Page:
William George Jordan (1864-1928) was a noted author and editor but he was perhaps best known in the early 1900s for his contribution to national politics which began with the publication of a pamphlet entitled The House of Governors in 1907.
In the latter part of 1906 and early 1907 President Roosevelt and his Secretary of State Elihu Root advanced the notion that the Federal government needed to be given more power to deal with issues of national concern that the states were unable to resolve. It was this threat that prompted Jordan to action.
Jordan came up with the idea of creating an entity composed of the governors of the states that would provide a forum for the states to resolve issues between themselves and push back on the Federal government. He shared the concept in February of 1907 with President Theodore Roosevelt, his cabinet and the governors of all 46 states when he sent them copies of his pamphlet. By May of 1908 thirty governors had endorsed Jordan’s plan.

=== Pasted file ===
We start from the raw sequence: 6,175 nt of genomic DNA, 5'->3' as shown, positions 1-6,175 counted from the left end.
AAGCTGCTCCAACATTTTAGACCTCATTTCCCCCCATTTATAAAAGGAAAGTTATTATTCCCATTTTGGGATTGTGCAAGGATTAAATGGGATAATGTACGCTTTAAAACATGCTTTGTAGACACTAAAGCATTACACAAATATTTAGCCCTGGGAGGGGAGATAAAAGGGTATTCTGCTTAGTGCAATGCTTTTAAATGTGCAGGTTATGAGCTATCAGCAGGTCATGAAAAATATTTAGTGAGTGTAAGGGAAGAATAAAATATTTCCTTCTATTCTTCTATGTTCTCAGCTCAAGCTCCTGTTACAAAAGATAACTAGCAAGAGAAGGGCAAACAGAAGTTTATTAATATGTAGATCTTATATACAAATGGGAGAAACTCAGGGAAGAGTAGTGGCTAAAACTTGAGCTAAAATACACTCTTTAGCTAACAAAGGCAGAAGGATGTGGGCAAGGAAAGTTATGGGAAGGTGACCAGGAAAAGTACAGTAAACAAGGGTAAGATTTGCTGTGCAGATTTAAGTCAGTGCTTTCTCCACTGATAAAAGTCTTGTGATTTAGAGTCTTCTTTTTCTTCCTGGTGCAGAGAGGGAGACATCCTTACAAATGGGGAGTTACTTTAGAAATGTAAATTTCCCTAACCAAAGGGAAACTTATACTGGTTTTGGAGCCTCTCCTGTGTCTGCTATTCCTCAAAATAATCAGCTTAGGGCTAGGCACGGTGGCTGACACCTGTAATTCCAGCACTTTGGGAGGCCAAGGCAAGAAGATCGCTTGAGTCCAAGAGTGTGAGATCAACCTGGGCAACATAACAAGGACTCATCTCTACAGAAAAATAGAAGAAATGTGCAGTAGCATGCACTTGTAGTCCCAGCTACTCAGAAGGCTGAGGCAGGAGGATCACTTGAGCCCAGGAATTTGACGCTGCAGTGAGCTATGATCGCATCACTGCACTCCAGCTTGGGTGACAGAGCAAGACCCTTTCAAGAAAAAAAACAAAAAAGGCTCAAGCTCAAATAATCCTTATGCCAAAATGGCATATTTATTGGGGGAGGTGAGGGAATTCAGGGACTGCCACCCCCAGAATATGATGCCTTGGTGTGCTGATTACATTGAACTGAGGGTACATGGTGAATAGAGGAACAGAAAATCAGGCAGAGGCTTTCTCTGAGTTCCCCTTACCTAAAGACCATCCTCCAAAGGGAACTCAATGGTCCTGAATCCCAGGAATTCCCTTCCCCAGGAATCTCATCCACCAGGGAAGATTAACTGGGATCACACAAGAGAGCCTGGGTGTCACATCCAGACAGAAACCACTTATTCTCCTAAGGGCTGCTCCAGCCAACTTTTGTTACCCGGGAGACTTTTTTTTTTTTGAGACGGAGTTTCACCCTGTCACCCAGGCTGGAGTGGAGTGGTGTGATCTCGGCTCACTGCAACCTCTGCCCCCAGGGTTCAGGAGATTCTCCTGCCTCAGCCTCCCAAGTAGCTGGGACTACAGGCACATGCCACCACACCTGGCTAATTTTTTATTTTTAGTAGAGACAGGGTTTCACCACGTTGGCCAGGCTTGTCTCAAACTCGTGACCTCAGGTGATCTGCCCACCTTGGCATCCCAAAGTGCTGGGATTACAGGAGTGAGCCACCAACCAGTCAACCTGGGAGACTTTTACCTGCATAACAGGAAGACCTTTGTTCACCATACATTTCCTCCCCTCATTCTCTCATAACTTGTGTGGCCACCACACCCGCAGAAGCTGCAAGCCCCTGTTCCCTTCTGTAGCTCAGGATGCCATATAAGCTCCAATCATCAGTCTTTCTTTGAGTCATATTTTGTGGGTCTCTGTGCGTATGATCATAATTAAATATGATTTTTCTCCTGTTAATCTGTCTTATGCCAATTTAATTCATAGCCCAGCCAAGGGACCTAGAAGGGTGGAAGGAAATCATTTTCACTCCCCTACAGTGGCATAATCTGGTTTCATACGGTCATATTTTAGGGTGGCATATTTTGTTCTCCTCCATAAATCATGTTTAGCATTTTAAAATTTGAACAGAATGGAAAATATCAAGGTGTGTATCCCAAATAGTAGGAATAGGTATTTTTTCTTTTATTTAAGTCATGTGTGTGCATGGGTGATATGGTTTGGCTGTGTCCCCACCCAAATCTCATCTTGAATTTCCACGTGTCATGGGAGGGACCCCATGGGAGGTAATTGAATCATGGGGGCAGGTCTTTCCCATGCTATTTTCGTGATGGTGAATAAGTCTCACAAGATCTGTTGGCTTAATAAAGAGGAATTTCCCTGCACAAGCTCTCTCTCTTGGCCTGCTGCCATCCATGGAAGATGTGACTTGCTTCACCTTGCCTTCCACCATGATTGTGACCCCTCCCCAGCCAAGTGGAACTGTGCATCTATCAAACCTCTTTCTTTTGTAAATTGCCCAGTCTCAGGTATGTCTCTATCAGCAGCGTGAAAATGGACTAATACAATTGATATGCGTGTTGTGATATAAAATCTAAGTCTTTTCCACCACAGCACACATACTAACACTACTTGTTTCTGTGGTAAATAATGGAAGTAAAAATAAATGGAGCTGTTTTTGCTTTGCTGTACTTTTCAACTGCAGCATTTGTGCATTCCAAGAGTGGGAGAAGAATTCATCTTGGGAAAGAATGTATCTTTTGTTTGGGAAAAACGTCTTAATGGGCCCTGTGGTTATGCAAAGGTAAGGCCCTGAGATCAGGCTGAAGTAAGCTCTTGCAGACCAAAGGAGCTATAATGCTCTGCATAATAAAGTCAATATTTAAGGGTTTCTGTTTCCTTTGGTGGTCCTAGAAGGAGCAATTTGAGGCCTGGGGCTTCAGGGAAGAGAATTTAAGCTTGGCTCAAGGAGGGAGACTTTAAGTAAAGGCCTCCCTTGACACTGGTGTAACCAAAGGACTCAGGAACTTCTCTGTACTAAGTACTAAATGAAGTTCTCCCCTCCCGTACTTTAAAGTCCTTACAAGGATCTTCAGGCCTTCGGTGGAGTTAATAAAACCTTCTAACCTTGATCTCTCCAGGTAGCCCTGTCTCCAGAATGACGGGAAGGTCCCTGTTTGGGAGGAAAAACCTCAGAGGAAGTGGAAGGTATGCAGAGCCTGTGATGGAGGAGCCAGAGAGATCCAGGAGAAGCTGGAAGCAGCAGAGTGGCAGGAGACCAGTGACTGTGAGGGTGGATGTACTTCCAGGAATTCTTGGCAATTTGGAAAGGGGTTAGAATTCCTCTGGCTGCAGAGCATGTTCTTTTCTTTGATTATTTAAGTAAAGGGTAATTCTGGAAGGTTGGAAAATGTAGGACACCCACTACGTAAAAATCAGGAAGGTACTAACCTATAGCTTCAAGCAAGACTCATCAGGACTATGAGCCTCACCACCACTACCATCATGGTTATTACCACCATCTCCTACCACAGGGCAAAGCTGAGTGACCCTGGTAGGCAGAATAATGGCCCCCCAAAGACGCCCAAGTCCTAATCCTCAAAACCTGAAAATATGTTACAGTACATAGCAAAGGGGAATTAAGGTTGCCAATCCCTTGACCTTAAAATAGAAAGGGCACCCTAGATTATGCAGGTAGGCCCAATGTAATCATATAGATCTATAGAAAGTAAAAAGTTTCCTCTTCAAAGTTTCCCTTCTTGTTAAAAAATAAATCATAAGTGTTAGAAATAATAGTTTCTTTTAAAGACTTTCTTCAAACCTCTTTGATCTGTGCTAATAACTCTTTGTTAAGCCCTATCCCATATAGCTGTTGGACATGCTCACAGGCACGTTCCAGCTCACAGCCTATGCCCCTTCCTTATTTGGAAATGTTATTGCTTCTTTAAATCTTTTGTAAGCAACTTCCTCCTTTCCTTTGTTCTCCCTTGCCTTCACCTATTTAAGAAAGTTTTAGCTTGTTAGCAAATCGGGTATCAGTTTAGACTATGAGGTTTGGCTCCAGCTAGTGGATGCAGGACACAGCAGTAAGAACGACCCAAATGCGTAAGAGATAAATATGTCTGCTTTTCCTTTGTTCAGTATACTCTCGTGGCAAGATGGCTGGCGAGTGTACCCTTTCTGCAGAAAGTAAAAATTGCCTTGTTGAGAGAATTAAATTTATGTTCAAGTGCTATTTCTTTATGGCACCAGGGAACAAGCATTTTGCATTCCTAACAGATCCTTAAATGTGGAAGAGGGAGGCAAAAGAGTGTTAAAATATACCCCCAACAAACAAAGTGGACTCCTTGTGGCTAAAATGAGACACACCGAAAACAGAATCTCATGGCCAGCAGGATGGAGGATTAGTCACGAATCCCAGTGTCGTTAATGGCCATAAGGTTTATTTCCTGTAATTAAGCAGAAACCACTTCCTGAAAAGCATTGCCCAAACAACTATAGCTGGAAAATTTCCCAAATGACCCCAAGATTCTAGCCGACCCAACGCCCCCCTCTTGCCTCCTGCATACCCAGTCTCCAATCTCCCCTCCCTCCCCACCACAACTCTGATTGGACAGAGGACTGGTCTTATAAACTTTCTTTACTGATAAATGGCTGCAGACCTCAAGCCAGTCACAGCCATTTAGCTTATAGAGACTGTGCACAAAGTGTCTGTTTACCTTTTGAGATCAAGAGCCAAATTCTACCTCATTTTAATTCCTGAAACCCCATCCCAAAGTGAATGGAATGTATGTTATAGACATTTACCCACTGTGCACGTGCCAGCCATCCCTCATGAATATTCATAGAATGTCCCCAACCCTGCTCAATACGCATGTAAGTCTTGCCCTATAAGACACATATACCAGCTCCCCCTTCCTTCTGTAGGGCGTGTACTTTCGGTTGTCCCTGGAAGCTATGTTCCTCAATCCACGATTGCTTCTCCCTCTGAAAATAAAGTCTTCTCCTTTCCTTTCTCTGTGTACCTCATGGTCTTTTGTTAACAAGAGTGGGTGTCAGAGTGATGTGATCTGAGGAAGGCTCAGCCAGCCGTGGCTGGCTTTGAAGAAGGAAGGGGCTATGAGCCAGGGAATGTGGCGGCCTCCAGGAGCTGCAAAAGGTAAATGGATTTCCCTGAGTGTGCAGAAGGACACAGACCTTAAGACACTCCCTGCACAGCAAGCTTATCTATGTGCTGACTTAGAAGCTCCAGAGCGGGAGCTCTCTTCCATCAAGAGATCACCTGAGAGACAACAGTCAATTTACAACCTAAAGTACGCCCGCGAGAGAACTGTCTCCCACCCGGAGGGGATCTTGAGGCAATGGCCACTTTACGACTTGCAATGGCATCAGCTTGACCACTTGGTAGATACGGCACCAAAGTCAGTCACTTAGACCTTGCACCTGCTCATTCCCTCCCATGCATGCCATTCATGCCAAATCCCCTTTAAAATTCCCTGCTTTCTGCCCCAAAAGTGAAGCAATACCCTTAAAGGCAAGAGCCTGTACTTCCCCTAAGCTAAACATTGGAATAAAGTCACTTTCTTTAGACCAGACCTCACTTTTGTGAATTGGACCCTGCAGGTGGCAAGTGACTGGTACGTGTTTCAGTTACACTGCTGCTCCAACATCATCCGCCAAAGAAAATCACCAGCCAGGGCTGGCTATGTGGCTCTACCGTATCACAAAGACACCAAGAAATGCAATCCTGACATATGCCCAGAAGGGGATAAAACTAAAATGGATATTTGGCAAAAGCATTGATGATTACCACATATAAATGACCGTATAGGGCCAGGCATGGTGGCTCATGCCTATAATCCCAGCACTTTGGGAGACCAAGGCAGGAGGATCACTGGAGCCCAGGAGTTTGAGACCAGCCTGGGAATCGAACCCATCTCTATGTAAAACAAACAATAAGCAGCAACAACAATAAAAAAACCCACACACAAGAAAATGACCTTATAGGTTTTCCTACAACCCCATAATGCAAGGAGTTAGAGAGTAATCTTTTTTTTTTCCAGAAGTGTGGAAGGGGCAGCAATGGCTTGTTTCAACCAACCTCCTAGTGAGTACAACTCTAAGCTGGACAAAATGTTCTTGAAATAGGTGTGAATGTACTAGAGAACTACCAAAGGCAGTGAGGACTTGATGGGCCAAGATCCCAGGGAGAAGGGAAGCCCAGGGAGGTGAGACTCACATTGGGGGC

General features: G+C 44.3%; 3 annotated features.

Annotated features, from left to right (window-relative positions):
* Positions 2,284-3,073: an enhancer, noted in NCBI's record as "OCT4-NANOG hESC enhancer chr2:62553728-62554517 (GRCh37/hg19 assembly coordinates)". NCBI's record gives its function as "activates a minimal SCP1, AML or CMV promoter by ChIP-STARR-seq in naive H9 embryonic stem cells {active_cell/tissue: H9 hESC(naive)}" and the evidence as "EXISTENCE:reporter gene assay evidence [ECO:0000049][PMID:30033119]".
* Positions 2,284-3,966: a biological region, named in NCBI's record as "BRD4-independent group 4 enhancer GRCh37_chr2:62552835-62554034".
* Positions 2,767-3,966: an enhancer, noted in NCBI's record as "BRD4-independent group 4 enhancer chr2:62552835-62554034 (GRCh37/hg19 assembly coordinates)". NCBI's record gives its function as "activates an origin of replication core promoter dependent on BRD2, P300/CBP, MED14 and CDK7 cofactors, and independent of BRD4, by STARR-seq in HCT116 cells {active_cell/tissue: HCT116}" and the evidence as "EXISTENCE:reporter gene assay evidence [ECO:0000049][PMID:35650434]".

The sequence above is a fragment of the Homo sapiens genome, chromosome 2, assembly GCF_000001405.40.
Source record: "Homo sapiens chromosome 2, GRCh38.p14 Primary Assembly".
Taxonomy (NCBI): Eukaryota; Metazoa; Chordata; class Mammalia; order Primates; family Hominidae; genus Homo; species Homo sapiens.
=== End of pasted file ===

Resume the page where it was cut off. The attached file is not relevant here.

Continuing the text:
The opening of The House of Governors reads as follows: